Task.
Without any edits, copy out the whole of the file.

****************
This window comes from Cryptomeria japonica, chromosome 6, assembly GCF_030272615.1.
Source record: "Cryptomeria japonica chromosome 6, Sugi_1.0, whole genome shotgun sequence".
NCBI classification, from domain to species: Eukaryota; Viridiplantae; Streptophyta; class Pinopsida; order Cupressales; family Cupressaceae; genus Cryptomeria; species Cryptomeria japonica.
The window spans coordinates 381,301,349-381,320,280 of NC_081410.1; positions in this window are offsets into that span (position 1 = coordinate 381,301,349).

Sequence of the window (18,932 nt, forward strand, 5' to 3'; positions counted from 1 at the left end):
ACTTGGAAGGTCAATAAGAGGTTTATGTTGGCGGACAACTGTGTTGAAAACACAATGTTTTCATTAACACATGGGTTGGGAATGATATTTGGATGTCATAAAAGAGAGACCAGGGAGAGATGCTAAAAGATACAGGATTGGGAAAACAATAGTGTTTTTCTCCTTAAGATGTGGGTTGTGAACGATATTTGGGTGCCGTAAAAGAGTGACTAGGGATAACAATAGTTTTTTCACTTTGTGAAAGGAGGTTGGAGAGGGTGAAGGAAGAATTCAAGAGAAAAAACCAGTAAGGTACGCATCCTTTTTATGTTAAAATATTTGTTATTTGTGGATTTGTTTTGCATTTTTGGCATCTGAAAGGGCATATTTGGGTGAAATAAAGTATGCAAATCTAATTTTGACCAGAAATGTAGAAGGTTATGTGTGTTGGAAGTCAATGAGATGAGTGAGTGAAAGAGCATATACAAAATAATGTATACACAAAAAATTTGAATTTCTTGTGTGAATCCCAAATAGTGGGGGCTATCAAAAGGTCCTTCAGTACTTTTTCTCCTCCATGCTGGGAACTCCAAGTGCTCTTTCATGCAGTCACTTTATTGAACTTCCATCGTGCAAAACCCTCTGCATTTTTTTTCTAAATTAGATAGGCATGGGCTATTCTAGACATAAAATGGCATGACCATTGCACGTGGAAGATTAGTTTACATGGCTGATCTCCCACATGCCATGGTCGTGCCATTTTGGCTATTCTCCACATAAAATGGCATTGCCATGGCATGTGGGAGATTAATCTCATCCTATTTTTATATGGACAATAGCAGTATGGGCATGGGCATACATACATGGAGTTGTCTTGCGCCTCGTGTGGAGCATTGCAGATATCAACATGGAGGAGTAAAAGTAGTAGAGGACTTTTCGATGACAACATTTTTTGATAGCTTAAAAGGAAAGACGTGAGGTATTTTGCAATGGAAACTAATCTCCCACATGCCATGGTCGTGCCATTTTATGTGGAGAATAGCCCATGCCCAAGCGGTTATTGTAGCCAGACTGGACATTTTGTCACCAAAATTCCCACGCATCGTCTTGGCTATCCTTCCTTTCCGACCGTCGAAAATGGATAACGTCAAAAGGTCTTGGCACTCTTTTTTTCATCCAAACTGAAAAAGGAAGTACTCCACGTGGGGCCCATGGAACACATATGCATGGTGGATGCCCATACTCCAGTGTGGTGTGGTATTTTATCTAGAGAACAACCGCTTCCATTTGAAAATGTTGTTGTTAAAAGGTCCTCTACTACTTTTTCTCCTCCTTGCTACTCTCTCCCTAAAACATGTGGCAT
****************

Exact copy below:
This window comes from Cryptomeria japonica, chromosome 6, assembly GCF_030272615.1.
Source record: "Cryptomeria japonica chromosome 6, Sugi_1.0, whole genome shotgun sequence".
NCBI classification, from domain to species: Eukaryota; Viridiplantae; Streptophyta; class Pinopsida; order Cupressales; family Cupressaceae; genus Cryptomeria; species Cryptomeria japonica.
The window spans coordinates 381,301,349-381,320,280 of NC_081410.1; positions in this window are offsets into that span (position 1 = coordinate 381,301,349).

Sequence of the window (18,932 nt, forward strand, 5' to 3'; positions counted from 1 at the left end):
ACTTGGAAGGTCAATAAGAGGTTTATGTTGGCGGACAACTGTGTTGAAAACACAATGTTTTCATTAACACATGGGTTGGGAATGATATTTGGATGTCATAAAAGAGAGACCAGGGAGAGATGCTAAAAGATACAGGATTGGGAAAACAATAGTGTTTTTCTCCTTAAGATGTGGGTTGTGAACGATATTTGGGTGCCGTAAAAGAGTGACTAGGGATAACAATAGTTTTTTCACTTTGTGAAAGGAGGTTGGAGAGGGTGAAGGAAGAATTCAAGAGAAAAAACCAGTAAGGTACGCATCCTTTTTATGTTAAAATATTTGTTATTTGTGGATTTGTTTTGCATTTTTGGCATCTGAAAGGGCATATTTGGGTGAAATAAAGTATGCAAATCTAATTTTGACCAGAAATGTAGAAGGTTATGTGTGTTGGAAGTCAATGAGATGAGTGAGTGAAAGAGCATATACAAAATAATGTATACACAAAAAATTTGAATTTCTTGTGTGAATCCCAAATAGTGGGGGCTATCAAAAGGTCCTTCAGTACTTTTTCTCCTCCATGCTGGGAACTCCAAGTGCTCTTTCATGCAGTCACTTTATTGAACTTCCATCGTGCAAAACCCTCTGCATTTTTTTTCTAAATTAGATAGGCATGGGCTATTCTAGACATAAAATGGCATGACCATTGCACGTGGAAGATTAGTTTACATGGCTGATCTCCCACATGCCATGGTCGTGCCATTTTGGCTATTCTCCACATAAAATGGCATTGCCATGGCATGTGGGAGATTAATCTCATCCTATTTTTATATGGACAATAGCAGTATGGGCATGGGCATACATACATGGAGTTGTCTTGCGCCTCGTGTGGAGCATTGCAGATATCAACATGGAGGAGTAAAAGTAGTAGAGGACTTTTCGATGACAACATTTTTTGATAGCTTAAAAGGAAAGACGTGAGGTATTTTGCAATGGAAACTAATCTCCCACATGCCATGGTCGTGCCATTTTATGTGGAGAATAGCCCATGCCCAAGCGGTTATTGTAGCCAGACTGGACATTTTGTCACCAAAATTCCCACGCATCGTCTTGGCTATCCTTCCTTTCCGACCGTCGAAAATGGATAACGTCAAAAGGTCTTGGCACTCTTTTTTTCATCCAAACTGAAAAAGGAAGTACTCCACGTGGGGCCCATGGAACACATATGCATGGTGGATGCCCATACTCCAGTGTGGTGTGGTATTTTATCTAGAGAACAACCGCTTCCATTTGAAAATGTTGTTGTTAAAAGGTCCTCTACTACTTTTTCTCCTCCTTGCTACTCTCTCCCTAAAACATGTGGCAT